A cou­ple of un­likely red­neck mas­ter­minds pull off an en­ter­tain­ing crime-filled ca­per from the di­rec­tor of Ocean’s Eleven, as Da­mon smith dis­cov­ers

Kentish Gazette Canterbury & District - What's On - - CINEMA - Mike shaw is on hol­i­day this week

Crime still pays for Os­car-win­ning film­maker Steven Soder­bergh, di­rec­tor of Ocean’s Eleven and its se­quels, in this crim­i­nally en­ter­tain­ing ca­per, which sac­ri­fices plau­si­bil­ity for quirky char­ac­ters and gen­er­ous belly laughs. The un­likely mas­ter­minds of Lo­gan Lucky are down­trod­den red­neck brothers, whose hare-brained scheme makes one con­vict snort “You must be as sim­ple­minded as peo­ple say!”

“Peo­ple say that?” re­tort the lov­able sib­lings in stereo.

Rebecca Blunt’s lean script en­gi­neers un­ex­pected twists and some slickly or­ches­trated set-pieces within a com­pact two-hour run­ning time. Sim­i­lar­i­ties to Soder­bergh’s other films are in­evitable and Blunt play­fully ad­dresses the is­sue via a TV news re­port, which cutely nick­names the at­tempted rob­bery “Ocean’s 7-Eleven”, ref­er­enc­ing the chain of 24-hour con­ve­nience stores across Amer­ica.

Chan­ning Ta­tum and Adam Driver are a win­ning com­bi­na­tion as the blue col­lar thieves, who be­lieve they can out­wit the au­thor­i­ties, aided by a colour­ful sup­port­ing turn from a heav­ily tat­tooed Daniel Craig and a hit-or-miss south­ern ac­cent.

His ex­ag­ger­ated drawl is pitch per­fect, how­ever, next to Seth Macfar­lane’s por­trayal of an ob­nox­ious Bri­tish bil­lion­aire.

Vow­els and con­so­nants are stran­gled to the toe-curl­ing limit: he is the film’s glar­ing comic mis­fire. Con­struc­tion worker Jimmy Lo­gan (Ta­tum), a one-time star foot­baller way­laid by in­jury, loses his job on the same day he learns that his ex-wife Bob­bie Jo (Katie Holmes) in­tends to re­lo­cate to Lynch­burg with her new beau.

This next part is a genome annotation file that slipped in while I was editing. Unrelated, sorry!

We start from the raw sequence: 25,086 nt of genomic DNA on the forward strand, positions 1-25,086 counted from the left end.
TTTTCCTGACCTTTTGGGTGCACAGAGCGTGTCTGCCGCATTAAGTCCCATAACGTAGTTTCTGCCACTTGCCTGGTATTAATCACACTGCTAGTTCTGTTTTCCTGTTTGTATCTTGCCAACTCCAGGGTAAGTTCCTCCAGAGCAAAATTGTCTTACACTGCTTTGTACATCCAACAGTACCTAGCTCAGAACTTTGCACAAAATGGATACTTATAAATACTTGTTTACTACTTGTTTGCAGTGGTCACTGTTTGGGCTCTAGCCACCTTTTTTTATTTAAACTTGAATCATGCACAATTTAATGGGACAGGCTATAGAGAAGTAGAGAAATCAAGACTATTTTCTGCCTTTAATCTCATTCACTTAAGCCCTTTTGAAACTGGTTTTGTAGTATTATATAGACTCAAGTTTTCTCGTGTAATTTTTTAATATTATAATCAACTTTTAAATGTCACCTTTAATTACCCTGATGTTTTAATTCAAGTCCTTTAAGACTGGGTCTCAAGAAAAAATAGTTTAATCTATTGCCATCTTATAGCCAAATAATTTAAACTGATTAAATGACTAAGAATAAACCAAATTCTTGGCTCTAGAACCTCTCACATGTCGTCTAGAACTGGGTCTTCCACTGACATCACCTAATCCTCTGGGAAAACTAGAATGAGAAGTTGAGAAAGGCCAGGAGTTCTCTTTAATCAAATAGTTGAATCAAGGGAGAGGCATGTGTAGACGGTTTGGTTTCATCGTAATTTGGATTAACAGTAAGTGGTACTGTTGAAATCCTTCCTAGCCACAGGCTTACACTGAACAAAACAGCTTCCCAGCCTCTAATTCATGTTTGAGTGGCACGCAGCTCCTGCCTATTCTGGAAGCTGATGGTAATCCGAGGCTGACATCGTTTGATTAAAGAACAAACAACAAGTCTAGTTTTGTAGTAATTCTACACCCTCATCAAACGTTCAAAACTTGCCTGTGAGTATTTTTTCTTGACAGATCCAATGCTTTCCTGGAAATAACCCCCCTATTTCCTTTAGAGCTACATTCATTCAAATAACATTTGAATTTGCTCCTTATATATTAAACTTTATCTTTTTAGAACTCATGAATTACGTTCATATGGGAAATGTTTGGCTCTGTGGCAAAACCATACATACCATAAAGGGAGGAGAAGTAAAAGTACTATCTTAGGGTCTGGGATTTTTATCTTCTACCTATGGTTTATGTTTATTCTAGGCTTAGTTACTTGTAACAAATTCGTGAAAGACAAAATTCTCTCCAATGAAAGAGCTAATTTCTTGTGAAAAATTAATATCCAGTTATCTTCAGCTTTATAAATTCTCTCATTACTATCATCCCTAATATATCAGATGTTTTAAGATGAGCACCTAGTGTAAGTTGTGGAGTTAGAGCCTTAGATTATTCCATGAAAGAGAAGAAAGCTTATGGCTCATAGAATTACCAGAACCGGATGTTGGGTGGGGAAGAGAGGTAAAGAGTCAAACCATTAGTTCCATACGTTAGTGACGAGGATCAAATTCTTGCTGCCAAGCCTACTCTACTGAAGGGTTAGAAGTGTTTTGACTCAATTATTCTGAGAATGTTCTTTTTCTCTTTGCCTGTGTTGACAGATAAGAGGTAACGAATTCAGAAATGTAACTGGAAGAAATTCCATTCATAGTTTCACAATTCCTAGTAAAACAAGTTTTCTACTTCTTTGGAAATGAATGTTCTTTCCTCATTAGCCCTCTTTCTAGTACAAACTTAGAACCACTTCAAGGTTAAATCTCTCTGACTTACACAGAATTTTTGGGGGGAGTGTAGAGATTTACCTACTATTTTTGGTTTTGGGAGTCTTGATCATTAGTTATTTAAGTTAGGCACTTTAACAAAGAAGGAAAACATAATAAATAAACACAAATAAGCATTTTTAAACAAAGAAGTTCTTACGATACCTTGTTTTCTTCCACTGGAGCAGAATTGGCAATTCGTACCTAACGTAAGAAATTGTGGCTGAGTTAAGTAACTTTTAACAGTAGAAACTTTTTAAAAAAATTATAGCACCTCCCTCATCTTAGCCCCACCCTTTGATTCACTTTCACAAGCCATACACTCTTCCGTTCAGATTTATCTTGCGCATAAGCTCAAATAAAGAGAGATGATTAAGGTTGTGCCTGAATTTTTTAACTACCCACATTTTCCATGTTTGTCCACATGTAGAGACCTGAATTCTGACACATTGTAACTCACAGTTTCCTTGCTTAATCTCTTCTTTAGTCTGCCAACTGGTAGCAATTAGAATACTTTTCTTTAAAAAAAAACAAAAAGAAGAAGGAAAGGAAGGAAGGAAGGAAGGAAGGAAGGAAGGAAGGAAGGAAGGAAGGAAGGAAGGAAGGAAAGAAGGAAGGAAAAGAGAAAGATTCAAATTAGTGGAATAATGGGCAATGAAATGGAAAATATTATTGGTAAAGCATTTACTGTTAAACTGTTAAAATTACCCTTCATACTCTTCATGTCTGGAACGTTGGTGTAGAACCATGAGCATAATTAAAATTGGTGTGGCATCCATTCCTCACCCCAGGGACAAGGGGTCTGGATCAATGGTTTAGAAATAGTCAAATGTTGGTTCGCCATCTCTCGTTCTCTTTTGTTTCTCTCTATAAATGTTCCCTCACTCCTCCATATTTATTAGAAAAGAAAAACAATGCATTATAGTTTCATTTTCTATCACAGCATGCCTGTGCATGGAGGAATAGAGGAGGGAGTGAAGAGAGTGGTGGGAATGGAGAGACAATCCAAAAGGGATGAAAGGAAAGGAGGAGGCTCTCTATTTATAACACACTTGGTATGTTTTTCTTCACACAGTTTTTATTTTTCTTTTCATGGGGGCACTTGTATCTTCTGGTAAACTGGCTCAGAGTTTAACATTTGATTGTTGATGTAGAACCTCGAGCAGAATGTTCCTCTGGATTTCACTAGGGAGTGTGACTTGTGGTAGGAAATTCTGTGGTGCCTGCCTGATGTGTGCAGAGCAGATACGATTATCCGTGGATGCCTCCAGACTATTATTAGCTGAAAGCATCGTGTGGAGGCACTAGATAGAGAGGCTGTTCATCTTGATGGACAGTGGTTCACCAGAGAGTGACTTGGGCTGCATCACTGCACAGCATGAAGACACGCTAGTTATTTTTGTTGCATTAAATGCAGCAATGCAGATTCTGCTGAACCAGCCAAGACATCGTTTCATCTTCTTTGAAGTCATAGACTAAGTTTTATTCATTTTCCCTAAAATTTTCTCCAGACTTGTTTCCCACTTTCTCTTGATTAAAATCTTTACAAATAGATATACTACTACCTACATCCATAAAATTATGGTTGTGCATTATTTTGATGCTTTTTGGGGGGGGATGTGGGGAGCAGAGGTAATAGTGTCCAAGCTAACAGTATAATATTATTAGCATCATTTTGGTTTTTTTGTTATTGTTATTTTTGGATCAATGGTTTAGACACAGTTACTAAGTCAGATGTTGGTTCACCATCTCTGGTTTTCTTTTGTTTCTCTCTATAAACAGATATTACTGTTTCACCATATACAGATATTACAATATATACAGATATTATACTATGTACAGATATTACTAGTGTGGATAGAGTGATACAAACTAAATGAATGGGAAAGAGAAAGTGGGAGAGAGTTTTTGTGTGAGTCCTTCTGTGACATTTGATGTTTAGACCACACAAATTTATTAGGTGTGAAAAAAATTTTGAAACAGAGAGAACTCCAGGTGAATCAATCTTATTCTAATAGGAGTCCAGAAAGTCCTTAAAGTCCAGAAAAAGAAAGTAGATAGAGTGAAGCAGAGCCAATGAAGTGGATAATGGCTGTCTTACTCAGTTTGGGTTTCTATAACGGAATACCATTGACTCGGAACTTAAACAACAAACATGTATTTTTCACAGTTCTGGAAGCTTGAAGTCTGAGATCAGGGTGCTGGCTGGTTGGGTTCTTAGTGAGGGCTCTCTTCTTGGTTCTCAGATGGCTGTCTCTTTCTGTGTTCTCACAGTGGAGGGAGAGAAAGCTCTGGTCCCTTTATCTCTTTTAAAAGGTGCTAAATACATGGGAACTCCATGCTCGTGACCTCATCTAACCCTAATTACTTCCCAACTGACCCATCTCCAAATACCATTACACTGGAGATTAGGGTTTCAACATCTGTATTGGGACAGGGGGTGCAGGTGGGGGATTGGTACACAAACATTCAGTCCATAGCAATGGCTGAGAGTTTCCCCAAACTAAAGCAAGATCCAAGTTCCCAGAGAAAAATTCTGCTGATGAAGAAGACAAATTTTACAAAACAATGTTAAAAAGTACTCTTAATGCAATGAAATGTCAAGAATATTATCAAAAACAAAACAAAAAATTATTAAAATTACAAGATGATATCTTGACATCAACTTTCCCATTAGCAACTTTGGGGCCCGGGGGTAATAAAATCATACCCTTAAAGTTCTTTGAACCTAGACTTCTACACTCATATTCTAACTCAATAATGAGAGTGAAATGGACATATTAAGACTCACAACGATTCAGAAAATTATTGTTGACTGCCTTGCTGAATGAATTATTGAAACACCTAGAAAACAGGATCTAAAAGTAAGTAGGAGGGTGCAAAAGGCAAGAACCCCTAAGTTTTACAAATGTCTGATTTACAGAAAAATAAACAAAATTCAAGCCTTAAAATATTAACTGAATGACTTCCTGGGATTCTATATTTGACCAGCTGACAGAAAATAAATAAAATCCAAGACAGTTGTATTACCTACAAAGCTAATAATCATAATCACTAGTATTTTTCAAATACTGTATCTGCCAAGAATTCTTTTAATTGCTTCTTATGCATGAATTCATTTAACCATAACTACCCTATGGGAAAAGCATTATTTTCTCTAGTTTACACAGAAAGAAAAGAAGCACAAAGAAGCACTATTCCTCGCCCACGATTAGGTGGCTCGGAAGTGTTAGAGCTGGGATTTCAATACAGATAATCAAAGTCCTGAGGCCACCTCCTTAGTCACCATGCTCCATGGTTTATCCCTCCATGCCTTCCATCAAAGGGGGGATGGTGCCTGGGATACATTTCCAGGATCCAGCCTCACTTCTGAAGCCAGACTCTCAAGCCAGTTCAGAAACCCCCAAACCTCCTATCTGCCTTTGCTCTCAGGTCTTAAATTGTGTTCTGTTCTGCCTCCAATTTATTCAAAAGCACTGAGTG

The move from West Vir­ginia will make it dif­fi­cult for Jimmy to see his pageant queen daugh­ter Sadie (Far­rah Macken­zie), and he threat­ens le­gal ac­tion. Jimmy chan­nels his frus­tra­tion into plan­ning a heist with his one-armed brother Clyde (Driver). Their tar­get: Char­lotte Mo­tor Speed­way in North Carolina.

Cash from the con­ces­sions stands is de­posited through­out the day us­ing a net­work of pneu­matic tubes and the Lo­gans are con­vinced they can break into the vault dur­ing a 600-mile race on Memo­rial Day fea­tur­ing Nas­car driver Day­ton White (Se­bas­tian Stan).

The brothers visit con­victed safe­cracker Joe Bang (Craig) and prom­ise to spring him out of jail for the day to ac­cess the vault.

To pro­tect his cut, Joe in­sists his numb­skull brothers Fish (Jack Quaid) and Sam (Brian Glee­son) take part in the rob­bery.

“All the Twit­ters, I know ‘em,” boasts Fish, who claims to be a com­puter wizard. Jimmy and Clyde’s beautician sis­ter Mel­lie (Ri­ley Keough) be­comes a will­ing ac­com­plice and the lu­di­crous scheme swings into ac­tion.

Lo­gan Lucky gam­bles on the in­nate charm and like­abil­ity of the prin­ci­pal cast, and they du­ti­fully steal our af­fec­tions. Snappy edit­ing main­tains a brisk pace and di­a­logue is pep­pered with some amus­ing one-lin­ers (“Are you one of them Un­abomber types?”; “I looked it up on the Google”.)

The script plays up hill­billy stereo­types be­fore Soder­bergh sub­verts them for his tan­ta­lis­ing fi­nale which in­ti­mates this isn’t the last we have seen of these lightfin­gered dream­ers.

Lo­gan Lucky (12A) is re­leased on Fri­day, Au­gust 25.

Above Daniel Craig as Joe Bang, Chan­ning Ta­tum as Jimmy Lo­gan and Adam Driver as Clyde Lo­gan are joined by Ri­ley Keough as Mel­lie Lo­gan, below, in Lucky Lo­gan

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